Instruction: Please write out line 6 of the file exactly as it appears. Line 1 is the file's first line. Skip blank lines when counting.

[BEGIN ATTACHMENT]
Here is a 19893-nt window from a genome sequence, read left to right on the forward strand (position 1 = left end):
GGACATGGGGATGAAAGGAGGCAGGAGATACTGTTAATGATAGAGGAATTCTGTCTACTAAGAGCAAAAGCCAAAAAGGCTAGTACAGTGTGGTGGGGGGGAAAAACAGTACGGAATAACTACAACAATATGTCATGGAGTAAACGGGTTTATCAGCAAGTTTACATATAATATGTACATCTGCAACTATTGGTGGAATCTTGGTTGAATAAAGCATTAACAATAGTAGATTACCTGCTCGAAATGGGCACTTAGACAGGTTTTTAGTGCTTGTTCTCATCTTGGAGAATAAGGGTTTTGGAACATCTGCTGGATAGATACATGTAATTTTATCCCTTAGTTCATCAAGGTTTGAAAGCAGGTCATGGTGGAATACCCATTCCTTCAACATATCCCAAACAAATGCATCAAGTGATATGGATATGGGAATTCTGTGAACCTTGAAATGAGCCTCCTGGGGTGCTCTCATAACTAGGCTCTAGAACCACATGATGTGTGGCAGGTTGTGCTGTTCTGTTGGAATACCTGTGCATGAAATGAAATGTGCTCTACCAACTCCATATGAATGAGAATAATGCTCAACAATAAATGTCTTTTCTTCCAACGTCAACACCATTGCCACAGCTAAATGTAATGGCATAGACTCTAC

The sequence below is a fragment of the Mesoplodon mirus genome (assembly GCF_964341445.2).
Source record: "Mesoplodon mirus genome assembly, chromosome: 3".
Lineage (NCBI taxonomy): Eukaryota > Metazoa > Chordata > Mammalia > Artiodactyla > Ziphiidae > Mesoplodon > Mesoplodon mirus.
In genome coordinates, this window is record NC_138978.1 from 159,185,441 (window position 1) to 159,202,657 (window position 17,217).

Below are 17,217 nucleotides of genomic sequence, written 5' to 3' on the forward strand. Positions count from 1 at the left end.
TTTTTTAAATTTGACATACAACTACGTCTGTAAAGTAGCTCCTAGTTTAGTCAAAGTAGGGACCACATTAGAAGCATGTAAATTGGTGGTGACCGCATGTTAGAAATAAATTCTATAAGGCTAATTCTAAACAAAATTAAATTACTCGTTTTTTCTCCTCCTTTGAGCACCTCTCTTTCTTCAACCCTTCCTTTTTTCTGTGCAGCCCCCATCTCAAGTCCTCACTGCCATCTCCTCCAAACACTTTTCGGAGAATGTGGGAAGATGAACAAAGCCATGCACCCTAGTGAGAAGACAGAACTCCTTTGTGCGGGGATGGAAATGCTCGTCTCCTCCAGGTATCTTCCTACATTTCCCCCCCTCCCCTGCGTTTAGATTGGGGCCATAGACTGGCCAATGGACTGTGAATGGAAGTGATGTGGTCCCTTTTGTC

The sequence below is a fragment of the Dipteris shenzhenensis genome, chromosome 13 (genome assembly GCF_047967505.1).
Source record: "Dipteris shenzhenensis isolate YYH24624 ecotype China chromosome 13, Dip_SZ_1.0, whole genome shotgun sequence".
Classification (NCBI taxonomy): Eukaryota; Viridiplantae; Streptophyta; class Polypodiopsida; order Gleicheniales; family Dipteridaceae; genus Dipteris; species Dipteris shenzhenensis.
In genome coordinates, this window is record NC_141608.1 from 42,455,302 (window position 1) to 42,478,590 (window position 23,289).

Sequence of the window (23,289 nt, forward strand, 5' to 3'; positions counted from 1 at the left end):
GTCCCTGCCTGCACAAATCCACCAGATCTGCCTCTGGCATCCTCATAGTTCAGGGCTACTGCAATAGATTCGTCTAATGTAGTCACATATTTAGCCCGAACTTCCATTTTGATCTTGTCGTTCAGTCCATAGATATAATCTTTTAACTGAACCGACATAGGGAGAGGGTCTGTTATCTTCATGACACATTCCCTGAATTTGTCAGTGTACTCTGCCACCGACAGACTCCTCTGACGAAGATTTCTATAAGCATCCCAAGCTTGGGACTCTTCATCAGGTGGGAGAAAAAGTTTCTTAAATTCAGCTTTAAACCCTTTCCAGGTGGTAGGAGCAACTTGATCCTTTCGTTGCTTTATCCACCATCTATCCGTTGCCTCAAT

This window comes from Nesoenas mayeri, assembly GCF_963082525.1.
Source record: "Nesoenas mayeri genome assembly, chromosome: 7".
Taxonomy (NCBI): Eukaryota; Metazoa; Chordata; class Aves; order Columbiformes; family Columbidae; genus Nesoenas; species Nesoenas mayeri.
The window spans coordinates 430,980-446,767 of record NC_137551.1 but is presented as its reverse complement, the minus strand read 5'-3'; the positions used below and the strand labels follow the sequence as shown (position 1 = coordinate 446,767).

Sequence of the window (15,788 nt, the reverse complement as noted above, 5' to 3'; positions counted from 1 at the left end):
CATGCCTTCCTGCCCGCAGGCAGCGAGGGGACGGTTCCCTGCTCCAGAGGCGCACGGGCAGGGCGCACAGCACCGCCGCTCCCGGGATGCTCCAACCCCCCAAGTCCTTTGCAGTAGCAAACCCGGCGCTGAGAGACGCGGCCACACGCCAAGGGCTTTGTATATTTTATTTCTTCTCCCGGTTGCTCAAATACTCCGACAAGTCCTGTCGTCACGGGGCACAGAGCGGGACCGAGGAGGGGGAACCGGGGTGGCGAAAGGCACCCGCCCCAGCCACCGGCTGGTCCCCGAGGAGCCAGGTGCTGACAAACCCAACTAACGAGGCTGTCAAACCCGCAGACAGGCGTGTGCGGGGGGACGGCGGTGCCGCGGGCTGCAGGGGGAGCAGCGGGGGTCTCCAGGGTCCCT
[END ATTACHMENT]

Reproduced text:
In genome coordinates, this window is record NC_138978.1 from 159,185,441 (window position 1) to 159,202,657 (window position 17,217).